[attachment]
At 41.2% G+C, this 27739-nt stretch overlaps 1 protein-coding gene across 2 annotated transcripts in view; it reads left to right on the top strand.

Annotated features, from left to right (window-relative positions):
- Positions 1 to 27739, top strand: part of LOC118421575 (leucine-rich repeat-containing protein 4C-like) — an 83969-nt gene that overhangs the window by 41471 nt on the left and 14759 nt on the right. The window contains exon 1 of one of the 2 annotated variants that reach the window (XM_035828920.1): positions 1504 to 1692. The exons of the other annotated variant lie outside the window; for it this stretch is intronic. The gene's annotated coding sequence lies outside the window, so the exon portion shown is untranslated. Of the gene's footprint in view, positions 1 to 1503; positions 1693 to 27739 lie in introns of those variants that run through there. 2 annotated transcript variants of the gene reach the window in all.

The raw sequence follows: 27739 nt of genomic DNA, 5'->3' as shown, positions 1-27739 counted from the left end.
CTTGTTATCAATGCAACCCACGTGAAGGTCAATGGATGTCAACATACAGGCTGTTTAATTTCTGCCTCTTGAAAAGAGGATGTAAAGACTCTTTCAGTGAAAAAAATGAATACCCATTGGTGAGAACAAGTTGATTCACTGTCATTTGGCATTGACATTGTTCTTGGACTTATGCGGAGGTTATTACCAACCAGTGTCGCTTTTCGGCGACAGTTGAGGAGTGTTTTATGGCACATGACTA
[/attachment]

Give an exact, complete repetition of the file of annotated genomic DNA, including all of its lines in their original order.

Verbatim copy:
At 41.2% G+C, this 27739-nt stretch overlaps 1 protein-coding gene across 2 annotated transcripts in view; it reads left to right on the top strand.

Annotated features, from left to right (window-relative positions):
- Positions 1 to 27739, top strand: part of LOC118421575 (leucine-rich repeat-containing protein 4C-like) — an 83969-nt gene that overhangs the window by 41471 nt on the left and 14759 nt on the right. The window contains exon 1 of one of the 2 annotated variants that reach the window (XM_035828920.1): positions 1504 to 1692. The exons of the other annotated variant lie outside the window; for it this stretch is intronic. The gene's annotated coding sequence lies outside the window, so the exon portion shown is untranslated. Of the gene's footprint in view, positions 1 to 1503; positions 1693 to 27739 lie in introns of those variants that run through there. 2 annotated transcript variants of the gene reach the window in all.

The raw sequence follows: 27739 nt of genomic DNA, 5'->3' as shown, positions 1-27739 counted from the left end.
CTTGTTATCAATGCAACCCACGTGAAGGTCAATGGATGTCAACATACAGGCTGTTTAATTTCTGCCTCTTGAAAAGAGGATGTAAAGACTCTTTCAGTGAAAAAAATGAATACCCATTGGTGAGAACAAGTTGATTCACTGTCATTTGGCATTGACATTGTTCTTGGACTTATGCGGAGGTTATTACCAACCAGTGTCGCTTTTCGGCGACAGTTGAGGAGTGTTTTATGGCACATGACTA